Last edited: 19 Nov 2020
  7. johnny2007

    johnny2007

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    If there are no visible screws, cut it in the middle and remove.
    It might be glued down.
    Then lie your floor, always leaving a gap.
    Then use a pvc flat trim.
    Just to get you the idea, I have this bit in the picture lying about, but they do wider ones, so buy the one you need.
    For the sides you better off with quadrant.
     

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  8. gonch69

    gonch69

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    Don't try cutting the the alu trim it's a storm bar fitted to underside of frame so bad advise
     
  9. johnny2007

    johnny2007

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    Oops!
    This is correct, i hadn't seen the picture close up and assumed it was just a threshold.
    Don't cut it.
    Lay the laminate under it as it looks like there's a gap, just under, so there's still an expansion gap.
     
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  11. ScubaCollie

    ScubaCollie

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    Thanks guys so what's my options as the laminate won't fit under the aluminium trim?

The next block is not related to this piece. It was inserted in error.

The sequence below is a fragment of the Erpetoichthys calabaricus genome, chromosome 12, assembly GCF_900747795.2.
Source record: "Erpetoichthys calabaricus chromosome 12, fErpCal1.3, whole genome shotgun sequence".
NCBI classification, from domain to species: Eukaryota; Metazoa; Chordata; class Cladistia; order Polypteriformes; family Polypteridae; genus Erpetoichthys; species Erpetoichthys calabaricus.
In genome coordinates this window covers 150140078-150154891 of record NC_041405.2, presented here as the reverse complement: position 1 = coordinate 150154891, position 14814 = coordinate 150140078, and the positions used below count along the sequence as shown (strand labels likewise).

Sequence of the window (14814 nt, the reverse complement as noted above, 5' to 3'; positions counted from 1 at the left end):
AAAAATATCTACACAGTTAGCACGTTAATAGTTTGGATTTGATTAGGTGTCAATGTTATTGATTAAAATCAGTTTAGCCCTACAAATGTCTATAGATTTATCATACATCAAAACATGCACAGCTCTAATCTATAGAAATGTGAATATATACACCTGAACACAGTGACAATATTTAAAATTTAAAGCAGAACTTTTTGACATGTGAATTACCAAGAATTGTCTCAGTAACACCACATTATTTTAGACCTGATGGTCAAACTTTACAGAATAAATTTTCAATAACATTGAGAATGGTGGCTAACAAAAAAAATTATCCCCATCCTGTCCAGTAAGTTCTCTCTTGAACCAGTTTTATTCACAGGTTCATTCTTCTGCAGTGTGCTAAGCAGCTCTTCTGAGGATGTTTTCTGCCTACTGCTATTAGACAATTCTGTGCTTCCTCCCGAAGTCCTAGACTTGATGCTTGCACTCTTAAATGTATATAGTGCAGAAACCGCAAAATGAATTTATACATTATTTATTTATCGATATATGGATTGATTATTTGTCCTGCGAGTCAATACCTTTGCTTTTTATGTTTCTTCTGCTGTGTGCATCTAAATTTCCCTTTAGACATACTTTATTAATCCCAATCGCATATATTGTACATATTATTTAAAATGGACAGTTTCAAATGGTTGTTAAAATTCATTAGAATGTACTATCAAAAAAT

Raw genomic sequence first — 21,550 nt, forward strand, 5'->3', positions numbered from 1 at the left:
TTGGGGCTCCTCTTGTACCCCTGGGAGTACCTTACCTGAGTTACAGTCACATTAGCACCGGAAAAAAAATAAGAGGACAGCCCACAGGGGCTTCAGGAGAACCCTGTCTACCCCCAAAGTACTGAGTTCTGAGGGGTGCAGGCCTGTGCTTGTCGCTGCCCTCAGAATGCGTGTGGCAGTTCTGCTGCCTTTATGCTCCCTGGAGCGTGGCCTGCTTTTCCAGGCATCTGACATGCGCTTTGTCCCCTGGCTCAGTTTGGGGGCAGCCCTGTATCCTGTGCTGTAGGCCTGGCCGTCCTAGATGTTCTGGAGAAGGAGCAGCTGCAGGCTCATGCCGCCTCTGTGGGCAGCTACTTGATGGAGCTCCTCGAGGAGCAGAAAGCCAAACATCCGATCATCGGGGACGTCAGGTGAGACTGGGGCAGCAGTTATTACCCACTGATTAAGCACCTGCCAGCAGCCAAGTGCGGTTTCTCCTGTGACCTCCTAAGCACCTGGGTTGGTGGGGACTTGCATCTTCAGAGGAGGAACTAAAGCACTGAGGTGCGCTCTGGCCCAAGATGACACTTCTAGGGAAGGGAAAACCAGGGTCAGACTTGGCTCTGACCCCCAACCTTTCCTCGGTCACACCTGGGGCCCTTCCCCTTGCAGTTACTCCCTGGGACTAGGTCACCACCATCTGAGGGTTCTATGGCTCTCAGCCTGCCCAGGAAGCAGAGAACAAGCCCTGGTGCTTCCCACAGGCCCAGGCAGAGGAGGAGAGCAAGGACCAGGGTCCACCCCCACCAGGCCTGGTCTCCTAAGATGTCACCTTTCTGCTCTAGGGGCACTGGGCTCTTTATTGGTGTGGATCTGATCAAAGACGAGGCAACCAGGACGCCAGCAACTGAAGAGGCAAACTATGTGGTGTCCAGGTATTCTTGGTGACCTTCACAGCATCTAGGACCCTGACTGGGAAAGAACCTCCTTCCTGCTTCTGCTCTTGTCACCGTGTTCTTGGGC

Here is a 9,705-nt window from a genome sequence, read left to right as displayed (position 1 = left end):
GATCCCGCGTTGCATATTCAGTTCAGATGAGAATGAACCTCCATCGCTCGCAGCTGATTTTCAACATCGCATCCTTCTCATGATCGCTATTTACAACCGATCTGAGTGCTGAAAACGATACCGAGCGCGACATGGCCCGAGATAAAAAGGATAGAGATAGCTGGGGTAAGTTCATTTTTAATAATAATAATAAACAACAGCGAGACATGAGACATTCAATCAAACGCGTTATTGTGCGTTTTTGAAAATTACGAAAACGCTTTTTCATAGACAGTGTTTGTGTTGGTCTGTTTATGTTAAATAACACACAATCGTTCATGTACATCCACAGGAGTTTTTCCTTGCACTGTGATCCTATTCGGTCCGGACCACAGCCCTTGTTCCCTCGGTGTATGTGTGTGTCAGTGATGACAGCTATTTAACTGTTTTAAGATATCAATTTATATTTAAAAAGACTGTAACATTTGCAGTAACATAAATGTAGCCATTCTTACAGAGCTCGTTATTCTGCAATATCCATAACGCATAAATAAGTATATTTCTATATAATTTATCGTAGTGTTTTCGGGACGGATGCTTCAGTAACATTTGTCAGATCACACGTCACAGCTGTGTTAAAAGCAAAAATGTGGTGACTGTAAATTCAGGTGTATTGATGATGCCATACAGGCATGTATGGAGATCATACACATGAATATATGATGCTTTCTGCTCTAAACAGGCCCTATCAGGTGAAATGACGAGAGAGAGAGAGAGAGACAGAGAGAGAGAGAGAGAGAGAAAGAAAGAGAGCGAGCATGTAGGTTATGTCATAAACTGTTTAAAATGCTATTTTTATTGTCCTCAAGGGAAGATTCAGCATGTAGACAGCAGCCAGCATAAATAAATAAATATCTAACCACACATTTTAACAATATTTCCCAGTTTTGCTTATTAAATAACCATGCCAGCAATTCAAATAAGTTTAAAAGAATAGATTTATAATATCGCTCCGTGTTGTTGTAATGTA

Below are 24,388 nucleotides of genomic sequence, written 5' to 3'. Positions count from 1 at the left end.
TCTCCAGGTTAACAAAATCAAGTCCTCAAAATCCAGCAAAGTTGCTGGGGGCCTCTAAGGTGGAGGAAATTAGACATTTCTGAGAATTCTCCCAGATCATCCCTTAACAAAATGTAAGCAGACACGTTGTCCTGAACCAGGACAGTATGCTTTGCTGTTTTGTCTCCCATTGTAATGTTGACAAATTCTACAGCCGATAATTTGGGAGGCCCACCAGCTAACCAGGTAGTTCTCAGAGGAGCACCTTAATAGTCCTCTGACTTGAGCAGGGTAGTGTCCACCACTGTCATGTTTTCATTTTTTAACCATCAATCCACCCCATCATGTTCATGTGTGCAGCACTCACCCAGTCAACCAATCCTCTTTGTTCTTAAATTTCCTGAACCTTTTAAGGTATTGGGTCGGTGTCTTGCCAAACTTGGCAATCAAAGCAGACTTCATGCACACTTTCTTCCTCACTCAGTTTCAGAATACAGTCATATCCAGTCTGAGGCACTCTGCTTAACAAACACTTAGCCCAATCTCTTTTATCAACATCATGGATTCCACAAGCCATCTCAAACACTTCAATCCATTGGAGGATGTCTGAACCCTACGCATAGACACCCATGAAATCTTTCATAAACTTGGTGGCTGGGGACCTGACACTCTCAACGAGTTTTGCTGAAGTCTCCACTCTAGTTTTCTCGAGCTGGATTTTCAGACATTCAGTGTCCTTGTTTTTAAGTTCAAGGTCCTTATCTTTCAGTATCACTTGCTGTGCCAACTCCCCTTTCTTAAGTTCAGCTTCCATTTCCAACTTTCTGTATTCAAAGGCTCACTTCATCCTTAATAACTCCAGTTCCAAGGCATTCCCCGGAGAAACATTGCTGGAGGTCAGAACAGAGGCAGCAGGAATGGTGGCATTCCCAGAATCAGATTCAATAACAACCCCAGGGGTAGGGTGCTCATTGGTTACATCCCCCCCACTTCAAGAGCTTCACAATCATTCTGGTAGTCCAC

Can I remove it and replace with something that finishes flat inline with the side upvc frames?

    Or if not then what else can I do to finish off the laminate?

    Really do appreciate your help guys.
     
  12. johnny2007

    johnny2007

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    I would get the laminate down and then find a trim to fit between the laminate and metal threshold.
     
  13. lynchnigel

    lynchnigel

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    sounds a good idea to get it down first then see what you can or cant get under the door, you might end up with a flat timber trim you profile under or up against the threshold depending what looks better once its done.
     
  14. Ropey69

    Ropey69

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    Gents - hoping you can help me - I have the same problem but on an internal set of French doors (leading into a conservatory). The fitter has currently laid the laminate onto the aluminium bar (what has been called a storm bar further up the thread) and the floor bounces and creaks when anyone walks on it. Would I be right in saying that the storm bar is to prevent water coming in and, if so, would it be ok to remove it in my circumstances?